The language barrier is one reason why voter turnout for Asian Americans lags that of all races, with 47.3 percent of registered Asian voters participating in the 2012 presidential election, according to the Census. Turnout for Hispanics was 48 percent, 64.1 percent for Caucasians and 66.2 percent for African Americans.
Turnout for Asian American voters with limited English proficiency was nine percentage points lower than that of Asian American registered voters with a good grasp of the language in 2012, according to Asian and Pacific Islander (APIA) Vote, a national nonpartisan organization. “If we don’t vote, we don’t have a voice,” said Alice Yi, president of the Austin, Texas chapter of Asian Pacific Islander American Public Affairs Association (APAPA), who talked about issues important to Asian Americans at a September town hall with Austin Mayor Steve Adler.
Forty-two percent of Asian immigrants in Texas say that they speak English less than “very well,” which can be a challenge in a state where most Asian American voters don’t have access to a ballot in their native language. Harris County is the only one in Texas that is federally mandated to translate its ballots into Asian languages as well as Spanish. The county translates election materials into Vietnamese and Chinese because each group has more than 10,000 voting-age citizens who do not speak or read English well enough to fully participate in an election.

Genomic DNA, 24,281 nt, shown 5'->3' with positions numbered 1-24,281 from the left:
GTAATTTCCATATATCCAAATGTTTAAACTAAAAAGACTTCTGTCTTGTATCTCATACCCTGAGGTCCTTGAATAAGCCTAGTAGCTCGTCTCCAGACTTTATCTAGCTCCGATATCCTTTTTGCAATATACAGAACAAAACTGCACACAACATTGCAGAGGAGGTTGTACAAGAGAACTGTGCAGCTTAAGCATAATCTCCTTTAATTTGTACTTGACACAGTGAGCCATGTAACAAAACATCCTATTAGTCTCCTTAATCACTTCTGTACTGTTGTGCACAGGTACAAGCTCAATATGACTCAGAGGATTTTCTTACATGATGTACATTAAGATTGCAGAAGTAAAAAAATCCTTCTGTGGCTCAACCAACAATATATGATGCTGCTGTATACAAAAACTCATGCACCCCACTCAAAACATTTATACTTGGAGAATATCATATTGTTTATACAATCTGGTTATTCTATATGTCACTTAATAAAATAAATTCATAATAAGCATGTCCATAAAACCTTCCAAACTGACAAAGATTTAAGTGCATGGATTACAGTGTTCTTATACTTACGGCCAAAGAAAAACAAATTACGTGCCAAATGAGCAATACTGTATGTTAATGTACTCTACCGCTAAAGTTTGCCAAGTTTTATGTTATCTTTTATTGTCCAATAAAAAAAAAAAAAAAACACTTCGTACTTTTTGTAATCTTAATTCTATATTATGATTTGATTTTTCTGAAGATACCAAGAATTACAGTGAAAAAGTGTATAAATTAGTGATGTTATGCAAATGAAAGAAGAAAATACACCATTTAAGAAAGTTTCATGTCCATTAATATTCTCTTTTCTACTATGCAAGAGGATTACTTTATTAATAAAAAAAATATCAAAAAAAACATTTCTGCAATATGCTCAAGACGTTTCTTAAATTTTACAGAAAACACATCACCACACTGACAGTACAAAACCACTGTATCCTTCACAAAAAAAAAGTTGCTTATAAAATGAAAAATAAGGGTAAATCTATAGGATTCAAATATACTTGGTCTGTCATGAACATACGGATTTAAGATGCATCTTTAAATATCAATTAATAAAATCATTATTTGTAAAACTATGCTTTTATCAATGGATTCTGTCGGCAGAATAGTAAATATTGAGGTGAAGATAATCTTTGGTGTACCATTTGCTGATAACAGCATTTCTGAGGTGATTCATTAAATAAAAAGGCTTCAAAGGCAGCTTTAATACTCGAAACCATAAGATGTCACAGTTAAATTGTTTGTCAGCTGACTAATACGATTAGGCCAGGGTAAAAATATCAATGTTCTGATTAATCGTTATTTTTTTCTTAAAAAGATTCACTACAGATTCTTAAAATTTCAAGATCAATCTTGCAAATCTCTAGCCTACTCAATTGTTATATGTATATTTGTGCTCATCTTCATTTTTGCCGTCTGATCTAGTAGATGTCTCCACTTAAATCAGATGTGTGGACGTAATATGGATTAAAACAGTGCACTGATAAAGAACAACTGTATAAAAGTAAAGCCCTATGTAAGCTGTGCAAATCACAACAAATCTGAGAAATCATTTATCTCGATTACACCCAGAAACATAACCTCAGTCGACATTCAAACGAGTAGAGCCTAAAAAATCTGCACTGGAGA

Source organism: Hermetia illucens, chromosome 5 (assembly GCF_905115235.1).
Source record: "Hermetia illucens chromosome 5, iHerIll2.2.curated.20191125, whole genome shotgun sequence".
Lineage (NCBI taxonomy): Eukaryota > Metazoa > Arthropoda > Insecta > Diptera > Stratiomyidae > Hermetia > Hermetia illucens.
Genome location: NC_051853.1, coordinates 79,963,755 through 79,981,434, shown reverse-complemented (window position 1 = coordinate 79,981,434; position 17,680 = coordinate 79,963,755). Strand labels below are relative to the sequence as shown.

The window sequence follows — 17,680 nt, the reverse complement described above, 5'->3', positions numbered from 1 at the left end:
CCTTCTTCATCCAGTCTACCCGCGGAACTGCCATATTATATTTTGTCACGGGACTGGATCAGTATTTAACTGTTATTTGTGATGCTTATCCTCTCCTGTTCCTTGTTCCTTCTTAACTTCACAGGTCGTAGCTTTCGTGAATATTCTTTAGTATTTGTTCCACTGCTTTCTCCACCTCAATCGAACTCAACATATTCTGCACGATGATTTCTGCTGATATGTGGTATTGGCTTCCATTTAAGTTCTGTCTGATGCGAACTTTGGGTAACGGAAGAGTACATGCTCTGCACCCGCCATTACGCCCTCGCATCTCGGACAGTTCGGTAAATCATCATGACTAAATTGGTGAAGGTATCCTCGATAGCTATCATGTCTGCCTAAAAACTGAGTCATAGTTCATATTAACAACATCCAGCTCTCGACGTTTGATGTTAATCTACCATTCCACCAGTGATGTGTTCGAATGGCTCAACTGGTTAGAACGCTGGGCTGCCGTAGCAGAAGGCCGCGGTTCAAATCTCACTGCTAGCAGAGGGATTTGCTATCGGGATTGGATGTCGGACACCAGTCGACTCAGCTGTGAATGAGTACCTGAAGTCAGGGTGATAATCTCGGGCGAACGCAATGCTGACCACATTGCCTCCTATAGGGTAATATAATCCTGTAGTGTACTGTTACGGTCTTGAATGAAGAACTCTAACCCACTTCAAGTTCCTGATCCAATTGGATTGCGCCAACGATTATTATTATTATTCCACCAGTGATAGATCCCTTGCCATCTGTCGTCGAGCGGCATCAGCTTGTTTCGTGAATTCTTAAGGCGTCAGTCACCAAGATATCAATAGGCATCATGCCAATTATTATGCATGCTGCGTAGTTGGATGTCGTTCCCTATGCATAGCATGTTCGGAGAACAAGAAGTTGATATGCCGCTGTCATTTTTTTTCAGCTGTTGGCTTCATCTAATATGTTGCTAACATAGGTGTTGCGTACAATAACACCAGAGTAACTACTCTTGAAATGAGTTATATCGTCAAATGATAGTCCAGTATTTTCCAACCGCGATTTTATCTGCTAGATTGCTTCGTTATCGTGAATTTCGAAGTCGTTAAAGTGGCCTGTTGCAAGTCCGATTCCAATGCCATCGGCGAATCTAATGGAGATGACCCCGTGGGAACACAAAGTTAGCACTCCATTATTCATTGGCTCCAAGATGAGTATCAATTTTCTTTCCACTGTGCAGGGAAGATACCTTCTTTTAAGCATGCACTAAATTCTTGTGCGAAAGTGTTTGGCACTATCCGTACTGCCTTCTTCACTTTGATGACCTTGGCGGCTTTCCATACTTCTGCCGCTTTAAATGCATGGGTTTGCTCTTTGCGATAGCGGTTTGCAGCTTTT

For Das, allowing someone to rely on a family member for interpretation is not only fair but also necessary in Texas, because Bengali speakers are scattered across the state and volunteer interpreters are few.